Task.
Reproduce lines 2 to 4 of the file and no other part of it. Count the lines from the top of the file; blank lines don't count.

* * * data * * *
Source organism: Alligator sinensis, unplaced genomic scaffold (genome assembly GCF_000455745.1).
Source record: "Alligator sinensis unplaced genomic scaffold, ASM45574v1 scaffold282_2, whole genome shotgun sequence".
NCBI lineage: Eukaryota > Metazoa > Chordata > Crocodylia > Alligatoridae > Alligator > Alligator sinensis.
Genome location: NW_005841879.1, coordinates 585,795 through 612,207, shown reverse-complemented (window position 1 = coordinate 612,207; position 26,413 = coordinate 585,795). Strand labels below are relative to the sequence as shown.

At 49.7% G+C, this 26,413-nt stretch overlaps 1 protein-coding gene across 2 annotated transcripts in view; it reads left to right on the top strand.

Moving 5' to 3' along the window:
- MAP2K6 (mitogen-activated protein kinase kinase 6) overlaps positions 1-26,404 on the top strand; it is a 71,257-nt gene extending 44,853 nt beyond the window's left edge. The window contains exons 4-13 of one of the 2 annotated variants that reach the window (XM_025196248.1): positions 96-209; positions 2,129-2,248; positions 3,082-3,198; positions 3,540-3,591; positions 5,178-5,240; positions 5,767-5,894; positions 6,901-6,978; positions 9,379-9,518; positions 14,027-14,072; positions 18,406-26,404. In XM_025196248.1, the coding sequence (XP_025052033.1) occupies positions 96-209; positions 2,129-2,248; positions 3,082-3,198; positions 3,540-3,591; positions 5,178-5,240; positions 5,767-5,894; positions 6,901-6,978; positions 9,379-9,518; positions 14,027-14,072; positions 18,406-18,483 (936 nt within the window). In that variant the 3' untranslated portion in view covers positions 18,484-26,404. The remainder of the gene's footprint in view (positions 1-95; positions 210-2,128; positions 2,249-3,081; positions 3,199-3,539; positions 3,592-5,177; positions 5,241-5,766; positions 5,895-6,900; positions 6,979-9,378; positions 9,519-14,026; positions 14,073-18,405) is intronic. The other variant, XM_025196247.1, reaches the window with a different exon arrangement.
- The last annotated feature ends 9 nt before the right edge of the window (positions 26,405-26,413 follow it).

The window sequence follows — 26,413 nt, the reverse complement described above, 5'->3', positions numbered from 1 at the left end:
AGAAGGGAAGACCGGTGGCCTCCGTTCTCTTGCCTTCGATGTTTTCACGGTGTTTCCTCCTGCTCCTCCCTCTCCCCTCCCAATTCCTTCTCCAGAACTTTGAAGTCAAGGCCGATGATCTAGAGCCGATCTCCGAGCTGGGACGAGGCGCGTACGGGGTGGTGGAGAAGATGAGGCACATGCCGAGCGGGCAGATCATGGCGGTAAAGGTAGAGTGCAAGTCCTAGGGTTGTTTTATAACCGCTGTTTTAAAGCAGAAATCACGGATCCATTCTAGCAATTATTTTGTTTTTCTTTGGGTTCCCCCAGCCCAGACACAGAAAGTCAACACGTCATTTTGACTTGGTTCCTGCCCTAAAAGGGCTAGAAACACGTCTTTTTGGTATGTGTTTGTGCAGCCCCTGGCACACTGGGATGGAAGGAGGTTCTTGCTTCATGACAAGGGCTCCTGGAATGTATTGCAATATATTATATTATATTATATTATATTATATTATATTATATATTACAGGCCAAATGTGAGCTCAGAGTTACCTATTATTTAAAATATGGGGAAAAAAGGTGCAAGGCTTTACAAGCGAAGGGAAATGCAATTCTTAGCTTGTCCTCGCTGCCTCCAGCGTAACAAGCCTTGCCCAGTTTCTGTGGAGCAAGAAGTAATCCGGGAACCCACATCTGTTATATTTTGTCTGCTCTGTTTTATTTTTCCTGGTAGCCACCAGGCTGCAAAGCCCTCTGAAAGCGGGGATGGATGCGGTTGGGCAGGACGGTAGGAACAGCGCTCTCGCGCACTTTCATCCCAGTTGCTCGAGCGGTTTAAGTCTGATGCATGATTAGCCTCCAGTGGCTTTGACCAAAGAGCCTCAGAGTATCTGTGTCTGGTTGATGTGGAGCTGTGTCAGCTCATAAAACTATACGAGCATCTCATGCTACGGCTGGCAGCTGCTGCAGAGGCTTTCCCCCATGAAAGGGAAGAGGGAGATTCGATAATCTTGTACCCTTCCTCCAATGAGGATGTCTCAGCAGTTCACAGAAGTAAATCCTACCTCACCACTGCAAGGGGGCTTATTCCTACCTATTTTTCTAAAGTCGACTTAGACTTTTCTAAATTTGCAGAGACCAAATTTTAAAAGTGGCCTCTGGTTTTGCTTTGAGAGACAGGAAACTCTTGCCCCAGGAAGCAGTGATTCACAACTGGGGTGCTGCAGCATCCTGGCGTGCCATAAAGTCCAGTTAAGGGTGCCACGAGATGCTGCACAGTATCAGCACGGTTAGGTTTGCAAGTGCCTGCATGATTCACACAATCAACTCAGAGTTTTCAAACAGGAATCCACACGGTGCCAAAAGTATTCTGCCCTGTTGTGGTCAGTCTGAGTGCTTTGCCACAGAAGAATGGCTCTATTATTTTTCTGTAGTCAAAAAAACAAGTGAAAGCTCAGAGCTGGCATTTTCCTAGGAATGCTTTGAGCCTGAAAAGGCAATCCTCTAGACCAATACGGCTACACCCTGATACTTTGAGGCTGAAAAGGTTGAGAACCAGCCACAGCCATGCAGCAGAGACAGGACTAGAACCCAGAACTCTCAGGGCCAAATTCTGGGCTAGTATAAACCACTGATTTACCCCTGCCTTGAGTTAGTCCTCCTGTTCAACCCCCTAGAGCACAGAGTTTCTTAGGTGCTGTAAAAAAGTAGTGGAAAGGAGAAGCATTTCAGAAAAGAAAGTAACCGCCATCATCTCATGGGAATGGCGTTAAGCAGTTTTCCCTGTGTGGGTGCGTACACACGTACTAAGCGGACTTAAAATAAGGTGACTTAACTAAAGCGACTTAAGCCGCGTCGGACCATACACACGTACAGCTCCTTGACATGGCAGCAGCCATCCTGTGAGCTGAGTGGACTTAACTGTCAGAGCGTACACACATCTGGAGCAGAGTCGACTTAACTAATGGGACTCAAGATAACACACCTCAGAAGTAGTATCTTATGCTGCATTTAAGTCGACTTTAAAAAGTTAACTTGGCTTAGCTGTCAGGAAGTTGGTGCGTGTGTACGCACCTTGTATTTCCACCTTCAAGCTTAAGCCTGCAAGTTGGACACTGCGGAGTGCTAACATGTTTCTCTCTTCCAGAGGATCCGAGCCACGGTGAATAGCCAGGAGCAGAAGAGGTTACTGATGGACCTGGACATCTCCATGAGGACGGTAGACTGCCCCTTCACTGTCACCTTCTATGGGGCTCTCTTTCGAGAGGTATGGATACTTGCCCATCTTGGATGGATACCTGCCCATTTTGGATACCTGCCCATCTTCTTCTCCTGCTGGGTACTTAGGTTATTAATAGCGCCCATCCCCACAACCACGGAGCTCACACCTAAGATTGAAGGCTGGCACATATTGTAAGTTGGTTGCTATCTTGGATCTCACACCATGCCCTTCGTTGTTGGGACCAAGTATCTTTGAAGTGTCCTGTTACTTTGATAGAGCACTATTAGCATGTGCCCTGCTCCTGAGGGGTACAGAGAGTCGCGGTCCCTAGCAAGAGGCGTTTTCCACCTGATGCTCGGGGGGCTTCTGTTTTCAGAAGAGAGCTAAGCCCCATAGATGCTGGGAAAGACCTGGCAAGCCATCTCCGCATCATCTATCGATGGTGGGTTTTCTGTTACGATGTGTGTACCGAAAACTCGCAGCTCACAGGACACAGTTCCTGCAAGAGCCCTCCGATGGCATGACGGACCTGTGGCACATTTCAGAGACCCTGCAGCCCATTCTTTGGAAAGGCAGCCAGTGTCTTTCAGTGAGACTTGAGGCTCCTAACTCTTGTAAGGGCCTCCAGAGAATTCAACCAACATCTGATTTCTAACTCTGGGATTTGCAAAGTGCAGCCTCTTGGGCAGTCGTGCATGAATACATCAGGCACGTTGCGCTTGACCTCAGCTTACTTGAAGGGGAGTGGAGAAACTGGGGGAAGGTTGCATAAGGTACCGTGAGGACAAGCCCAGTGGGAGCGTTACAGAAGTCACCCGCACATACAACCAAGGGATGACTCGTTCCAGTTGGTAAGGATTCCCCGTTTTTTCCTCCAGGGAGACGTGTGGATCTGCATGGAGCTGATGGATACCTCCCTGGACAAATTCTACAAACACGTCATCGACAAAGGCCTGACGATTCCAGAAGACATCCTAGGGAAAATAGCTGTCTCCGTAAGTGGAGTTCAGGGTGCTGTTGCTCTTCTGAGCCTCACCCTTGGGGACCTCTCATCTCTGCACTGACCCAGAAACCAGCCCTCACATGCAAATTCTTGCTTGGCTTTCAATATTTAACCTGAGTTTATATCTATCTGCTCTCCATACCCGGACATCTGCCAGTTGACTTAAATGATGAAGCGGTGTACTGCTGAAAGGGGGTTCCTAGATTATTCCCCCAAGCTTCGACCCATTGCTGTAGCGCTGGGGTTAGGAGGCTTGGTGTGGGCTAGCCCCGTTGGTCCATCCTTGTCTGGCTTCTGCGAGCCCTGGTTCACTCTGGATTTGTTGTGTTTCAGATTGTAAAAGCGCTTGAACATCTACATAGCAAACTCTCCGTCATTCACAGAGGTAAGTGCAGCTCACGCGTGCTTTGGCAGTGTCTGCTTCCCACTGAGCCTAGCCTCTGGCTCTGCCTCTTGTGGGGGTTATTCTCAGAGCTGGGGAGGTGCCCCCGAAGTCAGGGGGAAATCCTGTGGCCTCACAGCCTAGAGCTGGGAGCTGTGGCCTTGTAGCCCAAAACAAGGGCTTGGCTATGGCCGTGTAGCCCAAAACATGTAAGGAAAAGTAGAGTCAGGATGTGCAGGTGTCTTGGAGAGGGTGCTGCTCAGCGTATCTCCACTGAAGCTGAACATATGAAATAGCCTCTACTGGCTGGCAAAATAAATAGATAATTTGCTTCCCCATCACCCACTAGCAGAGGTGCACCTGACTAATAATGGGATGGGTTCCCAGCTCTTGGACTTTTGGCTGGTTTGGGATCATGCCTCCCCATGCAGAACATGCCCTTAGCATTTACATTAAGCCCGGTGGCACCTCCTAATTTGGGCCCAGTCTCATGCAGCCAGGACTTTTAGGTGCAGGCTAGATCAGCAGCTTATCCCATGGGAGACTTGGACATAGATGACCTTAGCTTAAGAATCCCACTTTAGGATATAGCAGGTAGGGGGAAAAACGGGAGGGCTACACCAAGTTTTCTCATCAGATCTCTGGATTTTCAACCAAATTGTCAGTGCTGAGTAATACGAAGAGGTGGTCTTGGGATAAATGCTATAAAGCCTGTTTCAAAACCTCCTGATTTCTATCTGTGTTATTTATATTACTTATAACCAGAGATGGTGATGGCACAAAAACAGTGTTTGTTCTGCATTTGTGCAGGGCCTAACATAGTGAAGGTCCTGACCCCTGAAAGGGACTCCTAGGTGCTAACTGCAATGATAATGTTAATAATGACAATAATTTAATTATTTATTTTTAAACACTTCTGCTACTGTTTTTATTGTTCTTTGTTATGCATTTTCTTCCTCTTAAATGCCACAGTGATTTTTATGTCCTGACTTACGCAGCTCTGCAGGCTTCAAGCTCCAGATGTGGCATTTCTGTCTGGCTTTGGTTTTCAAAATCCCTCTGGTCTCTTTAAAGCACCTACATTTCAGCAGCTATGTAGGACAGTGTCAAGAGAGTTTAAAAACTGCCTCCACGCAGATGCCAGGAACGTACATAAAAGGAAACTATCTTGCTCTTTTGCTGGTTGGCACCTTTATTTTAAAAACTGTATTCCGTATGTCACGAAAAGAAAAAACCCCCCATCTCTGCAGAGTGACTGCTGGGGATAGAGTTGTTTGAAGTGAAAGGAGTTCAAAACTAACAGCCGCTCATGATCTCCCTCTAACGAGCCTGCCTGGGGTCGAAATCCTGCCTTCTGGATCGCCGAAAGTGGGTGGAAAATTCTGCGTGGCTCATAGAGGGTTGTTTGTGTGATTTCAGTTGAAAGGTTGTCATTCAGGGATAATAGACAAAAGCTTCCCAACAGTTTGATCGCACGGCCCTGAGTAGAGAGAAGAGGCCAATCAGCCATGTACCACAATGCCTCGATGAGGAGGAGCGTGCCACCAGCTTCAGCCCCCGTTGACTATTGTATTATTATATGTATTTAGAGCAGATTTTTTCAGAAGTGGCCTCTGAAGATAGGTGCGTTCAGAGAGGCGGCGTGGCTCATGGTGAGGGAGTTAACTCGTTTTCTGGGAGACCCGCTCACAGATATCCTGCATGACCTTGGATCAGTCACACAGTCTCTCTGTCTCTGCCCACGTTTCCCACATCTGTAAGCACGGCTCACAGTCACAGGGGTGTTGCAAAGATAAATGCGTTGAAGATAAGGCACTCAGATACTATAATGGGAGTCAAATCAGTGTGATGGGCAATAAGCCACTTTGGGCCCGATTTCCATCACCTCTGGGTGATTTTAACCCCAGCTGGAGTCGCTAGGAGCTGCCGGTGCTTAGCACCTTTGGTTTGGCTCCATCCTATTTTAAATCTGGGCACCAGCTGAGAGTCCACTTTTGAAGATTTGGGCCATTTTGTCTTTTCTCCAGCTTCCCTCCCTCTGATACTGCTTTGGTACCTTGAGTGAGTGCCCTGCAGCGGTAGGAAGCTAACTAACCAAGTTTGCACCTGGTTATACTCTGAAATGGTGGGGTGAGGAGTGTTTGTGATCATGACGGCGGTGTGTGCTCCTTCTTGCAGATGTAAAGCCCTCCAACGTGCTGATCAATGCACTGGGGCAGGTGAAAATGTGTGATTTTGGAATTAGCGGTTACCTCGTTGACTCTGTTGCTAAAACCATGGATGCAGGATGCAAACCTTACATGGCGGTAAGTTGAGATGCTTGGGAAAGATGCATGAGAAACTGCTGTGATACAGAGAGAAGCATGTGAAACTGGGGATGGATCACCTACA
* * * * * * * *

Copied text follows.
Source record: "Alligator sinensis unplaced genomic scaffold, ASM45574v1 scaffold282_2, whole genome shotgun sequence".
NCBI lineage: Eukaryota > Metazoa > Chordata > Crocodylia > Alligatoridae > Alligator > Alligator sinensis.
Genome location: NW_005841879.1, coordinates 585,795 through 612,207, shown reverse-complemented (window position 1 = coordinate 612,207; position 26,413 = coordinate 585,795). Strand labels below are relative to the sequence as shown.